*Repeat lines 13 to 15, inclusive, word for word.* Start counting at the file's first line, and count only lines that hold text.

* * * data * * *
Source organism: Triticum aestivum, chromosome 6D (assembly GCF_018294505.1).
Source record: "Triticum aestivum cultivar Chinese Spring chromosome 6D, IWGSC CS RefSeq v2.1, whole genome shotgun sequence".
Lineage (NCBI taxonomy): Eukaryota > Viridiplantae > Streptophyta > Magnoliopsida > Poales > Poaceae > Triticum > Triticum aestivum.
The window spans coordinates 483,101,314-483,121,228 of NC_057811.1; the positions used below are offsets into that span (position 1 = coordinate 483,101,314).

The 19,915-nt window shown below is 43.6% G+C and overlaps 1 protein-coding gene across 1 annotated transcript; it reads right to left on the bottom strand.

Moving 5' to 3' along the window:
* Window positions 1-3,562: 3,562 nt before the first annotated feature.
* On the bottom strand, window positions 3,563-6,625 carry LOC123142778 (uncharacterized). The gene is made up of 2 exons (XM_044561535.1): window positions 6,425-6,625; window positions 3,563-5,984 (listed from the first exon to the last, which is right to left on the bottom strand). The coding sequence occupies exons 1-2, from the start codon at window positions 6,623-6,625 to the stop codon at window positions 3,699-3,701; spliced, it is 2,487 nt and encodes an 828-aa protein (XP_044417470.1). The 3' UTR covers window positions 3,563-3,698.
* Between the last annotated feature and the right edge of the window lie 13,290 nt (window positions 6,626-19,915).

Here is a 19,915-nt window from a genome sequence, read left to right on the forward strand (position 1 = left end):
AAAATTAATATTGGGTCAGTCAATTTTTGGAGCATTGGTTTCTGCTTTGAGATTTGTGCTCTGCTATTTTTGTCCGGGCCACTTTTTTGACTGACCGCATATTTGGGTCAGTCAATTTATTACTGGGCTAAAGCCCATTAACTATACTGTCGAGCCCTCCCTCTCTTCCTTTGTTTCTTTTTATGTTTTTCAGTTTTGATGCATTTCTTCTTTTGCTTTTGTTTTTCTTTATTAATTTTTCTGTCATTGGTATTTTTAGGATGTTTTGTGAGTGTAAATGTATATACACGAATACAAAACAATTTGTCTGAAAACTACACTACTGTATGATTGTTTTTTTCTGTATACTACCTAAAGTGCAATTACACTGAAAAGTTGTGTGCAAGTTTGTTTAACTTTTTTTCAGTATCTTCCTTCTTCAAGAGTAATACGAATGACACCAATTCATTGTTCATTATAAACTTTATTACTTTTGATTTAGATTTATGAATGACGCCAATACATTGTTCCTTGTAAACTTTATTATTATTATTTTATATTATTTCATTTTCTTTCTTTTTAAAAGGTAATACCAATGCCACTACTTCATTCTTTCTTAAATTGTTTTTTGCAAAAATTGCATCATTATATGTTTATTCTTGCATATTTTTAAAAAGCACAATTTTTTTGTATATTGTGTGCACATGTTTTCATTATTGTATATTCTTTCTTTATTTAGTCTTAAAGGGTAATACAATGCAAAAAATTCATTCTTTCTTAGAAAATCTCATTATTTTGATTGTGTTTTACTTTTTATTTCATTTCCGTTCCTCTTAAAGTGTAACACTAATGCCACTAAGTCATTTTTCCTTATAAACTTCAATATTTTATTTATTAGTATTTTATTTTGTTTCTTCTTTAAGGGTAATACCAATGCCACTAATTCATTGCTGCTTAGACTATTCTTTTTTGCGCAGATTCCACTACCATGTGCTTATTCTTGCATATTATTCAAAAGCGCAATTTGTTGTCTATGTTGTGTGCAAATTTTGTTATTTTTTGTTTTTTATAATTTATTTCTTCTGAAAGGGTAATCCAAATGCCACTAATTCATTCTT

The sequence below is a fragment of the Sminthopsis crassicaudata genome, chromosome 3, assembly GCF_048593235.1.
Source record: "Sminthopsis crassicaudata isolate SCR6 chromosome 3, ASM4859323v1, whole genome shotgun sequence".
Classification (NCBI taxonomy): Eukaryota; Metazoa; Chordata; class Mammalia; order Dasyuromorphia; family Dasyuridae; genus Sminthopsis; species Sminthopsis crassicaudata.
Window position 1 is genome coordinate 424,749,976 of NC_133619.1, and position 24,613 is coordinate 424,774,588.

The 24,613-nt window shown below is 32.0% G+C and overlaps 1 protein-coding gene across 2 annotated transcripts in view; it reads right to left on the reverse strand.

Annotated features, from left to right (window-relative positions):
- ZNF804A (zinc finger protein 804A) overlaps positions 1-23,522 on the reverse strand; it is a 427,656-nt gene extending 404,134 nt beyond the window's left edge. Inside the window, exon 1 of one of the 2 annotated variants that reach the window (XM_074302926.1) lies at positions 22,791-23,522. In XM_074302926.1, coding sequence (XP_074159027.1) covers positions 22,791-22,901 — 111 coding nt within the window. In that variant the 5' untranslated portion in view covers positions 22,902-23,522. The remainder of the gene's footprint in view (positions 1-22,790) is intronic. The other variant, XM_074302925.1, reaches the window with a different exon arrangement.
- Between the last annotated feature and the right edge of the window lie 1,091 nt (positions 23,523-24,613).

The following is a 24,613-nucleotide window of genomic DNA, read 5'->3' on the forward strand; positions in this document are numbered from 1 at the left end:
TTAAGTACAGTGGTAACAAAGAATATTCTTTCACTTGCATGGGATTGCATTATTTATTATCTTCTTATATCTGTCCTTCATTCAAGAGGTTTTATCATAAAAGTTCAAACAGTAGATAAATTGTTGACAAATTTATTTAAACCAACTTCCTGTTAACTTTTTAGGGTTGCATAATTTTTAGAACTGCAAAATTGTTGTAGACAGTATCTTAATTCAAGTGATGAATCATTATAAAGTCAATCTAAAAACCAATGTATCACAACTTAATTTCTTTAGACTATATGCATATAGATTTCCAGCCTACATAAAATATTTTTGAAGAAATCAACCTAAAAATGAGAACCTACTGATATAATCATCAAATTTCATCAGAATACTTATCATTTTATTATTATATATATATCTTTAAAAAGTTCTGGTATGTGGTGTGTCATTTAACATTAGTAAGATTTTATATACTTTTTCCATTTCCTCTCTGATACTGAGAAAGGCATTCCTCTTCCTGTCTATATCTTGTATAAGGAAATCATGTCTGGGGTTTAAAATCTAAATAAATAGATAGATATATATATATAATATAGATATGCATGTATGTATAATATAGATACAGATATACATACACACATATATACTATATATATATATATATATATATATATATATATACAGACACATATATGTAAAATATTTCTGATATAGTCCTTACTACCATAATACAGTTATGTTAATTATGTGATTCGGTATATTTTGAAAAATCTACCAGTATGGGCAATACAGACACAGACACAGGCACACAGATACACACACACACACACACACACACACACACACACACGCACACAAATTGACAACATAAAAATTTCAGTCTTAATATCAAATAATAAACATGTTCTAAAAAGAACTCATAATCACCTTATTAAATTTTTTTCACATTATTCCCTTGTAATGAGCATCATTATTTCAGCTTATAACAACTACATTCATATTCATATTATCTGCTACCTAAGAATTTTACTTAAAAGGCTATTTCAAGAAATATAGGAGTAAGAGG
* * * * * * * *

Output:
Source record: "Sminthopsis crassicaudata isolate SCR6 chromosome 3, ASM4859323v1, whole genome shotgun sequence".
Classification (NCBI taxonomy): Eukaryota; Metazoa; Chordata; class Mammalia; order Dasyuromorphia; family Dasyuridae; genus Sminthopsis; species Sminthopsis crassicaudata.
Window position 1 is genome coordinate 424,749,976 of NC_133619.1, and position 24,613 is coordinate 424,774,588.